This week, NHL fans felt the first tangible effects of the lockout, as the league cancelled preseason games through September 30th. For some, this was almost a relief, as the preseason felt more like a mockery of real NHL hockey to them, as rosters full of prospects and tryouts clash in fight-filled and meaningless games that bear little resemblance to the real deal.
But I love preseason games and it upsets me that the lockout has cancelled them so cavalierly. Even though it’s too long, meaningless, or whatever other complaint you may have about it, I enjoy watching the preseason and I miss it already. Here are a few reasons why I love it so much.
The main reason I love the preseason is the excitement of potential. Where some fans may see a roster packed with no-names, never-will-bes, and has-beens, I see hope. Whether it’s a 5th-round pick making his nervous debut in the team’s jersey or a grizzled veteran looking for one last shot in the NHL, I’m rooting for them.
In many cases, the players who are on professional tryout offers have some of the most compelling stories. They’re the underdogs who may have toiled in the AHL for years without ever getting their chance with the big club. Perhaps they’re all-stars in the AHL and just need one opportunity to break through at the NHL-level: this could be that opportunity. For them, the preseason isn’t meaningless. Every game, every shift, every second is their one chance to prove they belong in the NHL. That’s worth watching.
Speaking of watching, in some ways, the preseason is the only time that all the fans truly watch Hockey. By this I mean that fans are not blinded by results. Who wins or loses doesn’t matter and the score doesn’t matter: all that matters is how well a player performs. Every player, but particularly prized prospects, are under the microscope as fans look for signs that this guy is going to make it.
The little things – proper positioning, gap control, play along the boards, or even a simple pass – delight fans during the preseason, while in the regular season or the playoffs the same things are completely ignored in favour of cheering a win or bemoaning a loss. Those little things that signify a good performance by a player may be noticed by observant fans outside the preseason, but it’s during the preseason that everyone is looking for them. Instead of just watching a game, they’re watching Hockey.
A big part of the preseason is watching prospects attempting to prove to their team’s management that they’re good enough to make the big club. Most of them aren’t good enough and they won’t make it. In their case, the preseason is the only time they’ll get to wear an NHL jersey. Admit it, it’s fun to see your team’s prospects in your team’s colours. It’s fun for them as well.
It’s also a chance to actually see those prospects in action. With many of them playing in junior leagues all over Canada or in men’s leagues in Europe, it can be tough to keep up with their progress. At most, we’re able to keep an eye on their statistics and catch the occasional highlight. Unless they make their national team for the World Junior tournament or have a game featured on TSN, seeing them play is a tall order.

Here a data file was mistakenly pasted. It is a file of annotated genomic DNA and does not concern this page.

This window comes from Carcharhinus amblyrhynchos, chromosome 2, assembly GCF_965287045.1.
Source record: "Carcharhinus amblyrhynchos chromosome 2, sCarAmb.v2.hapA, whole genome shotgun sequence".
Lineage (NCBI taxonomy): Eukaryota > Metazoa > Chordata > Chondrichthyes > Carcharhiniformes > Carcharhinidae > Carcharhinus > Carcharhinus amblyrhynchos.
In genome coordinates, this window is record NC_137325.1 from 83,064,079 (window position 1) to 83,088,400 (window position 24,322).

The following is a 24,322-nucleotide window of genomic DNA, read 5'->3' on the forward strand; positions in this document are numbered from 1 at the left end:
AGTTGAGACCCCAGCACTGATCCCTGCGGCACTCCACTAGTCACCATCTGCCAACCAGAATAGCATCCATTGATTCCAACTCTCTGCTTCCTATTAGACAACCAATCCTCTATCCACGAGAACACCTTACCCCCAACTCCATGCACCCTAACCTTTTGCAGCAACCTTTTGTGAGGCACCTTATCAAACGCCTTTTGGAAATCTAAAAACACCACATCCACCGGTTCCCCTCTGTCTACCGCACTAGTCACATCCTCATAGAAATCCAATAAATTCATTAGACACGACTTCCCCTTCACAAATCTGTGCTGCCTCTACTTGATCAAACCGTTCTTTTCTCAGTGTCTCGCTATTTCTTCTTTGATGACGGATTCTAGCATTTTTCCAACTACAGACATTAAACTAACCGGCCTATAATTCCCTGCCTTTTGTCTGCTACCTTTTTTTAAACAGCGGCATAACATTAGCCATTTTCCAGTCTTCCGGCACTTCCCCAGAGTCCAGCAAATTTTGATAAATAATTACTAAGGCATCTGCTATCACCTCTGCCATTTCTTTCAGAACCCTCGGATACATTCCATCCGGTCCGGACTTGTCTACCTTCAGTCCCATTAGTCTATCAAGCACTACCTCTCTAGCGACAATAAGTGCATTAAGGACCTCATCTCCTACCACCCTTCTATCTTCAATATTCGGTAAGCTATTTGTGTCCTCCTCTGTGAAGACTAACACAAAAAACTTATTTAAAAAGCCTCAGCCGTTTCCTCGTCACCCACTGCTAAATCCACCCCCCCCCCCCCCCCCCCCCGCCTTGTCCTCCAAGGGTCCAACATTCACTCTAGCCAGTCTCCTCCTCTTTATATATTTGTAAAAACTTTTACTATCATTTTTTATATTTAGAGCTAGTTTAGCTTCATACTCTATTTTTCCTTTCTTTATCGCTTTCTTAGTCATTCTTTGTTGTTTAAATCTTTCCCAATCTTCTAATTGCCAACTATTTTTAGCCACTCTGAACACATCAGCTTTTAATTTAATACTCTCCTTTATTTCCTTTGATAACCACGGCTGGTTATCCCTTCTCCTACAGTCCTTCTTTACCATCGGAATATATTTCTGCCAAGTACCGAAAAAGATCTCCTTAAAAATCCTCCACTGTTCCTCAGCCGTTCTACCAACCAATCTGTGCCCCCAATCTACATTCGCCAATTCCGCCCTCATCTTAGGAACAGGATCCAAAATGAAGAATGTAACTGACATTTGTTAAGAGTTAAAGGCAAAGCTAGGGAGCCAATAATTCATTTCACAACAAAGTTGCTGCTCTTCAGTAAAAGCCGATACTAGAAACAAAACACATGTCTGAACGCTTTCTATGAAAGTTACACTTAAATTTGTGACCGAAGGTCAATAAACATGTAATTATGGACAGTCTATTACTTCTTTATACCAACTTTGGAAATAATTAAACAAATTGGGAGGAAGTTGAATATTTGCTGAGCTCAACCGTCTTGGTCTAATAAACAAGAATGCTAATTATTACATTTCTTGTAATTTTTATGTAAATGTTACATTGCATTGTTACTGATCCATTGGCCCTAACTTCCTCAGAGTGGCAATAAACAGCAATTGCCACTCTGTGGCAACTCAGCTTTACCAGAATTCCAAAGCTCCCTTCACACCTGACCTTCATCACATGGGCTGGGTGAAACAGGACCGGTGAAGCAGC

During the preseason, however, you get to see them lined up alongside and against their peers and are able to see for yourself how far they’ve come over the last year. For late-round picks, sometimes it’s gratifying just to see them hold their own, while seeing a blue-chip prospect dominate can send a thrilling chill of expectation down your spine.
Finally, there’s those who go to see preseason games in person. In hockey mad markets with high ticket prices, preseason games can be the only chance some families have to see a game in person without breaking the bank. Unfortunately, in those same hockey mad markets, the hockey madness is so complete that fans will actually pay full-price for preseason games, so the team charges full-price. Alas.
The really tough loss, however, is for those communities outside NHL markets that host off-site preseason games.
The tiny town of Stirling-Rawdon, Ontario was scheduled to host a preseason game between the Toronto Maple Leafs and Columbus Blue Jackets through Kraft Hockeyville, but has seen it rescheduled to next year. Regina was scheduled to host the Edmonton Oilers and New York Islanders, while Saskatoon would see the Boston Bruins and Winnipeg Jets. Las Vegas, Baltimore, Albany, and San Antonio were all set to host preseason match-ups and all have been cancelled. Games in Kansas City and Brooklyn are also in jeopardy, but have not been officially cancelled as of yet.
I love that the preseason gives towns and cities like these a chance to experience NHL hockey (or a close facsimile). For hockey fans in those cities who had already bought tickets, this lockout is a kick in the teeth. I especially feel for Stirling-Rawdon, who had the thrill of winning Hockeyville and had made massive preparations for the event. They’ll still be hosting a parade, the Stanley Cup, and an alumni game between former players for the Leafs and Buffalo Sabres, but the marquee event won’t be happening.
So really, I miss the preseason. A lot. Sheesh, if I miss it this much, I’m going to be a complete wreck by the time the regular season doesn’t roll around.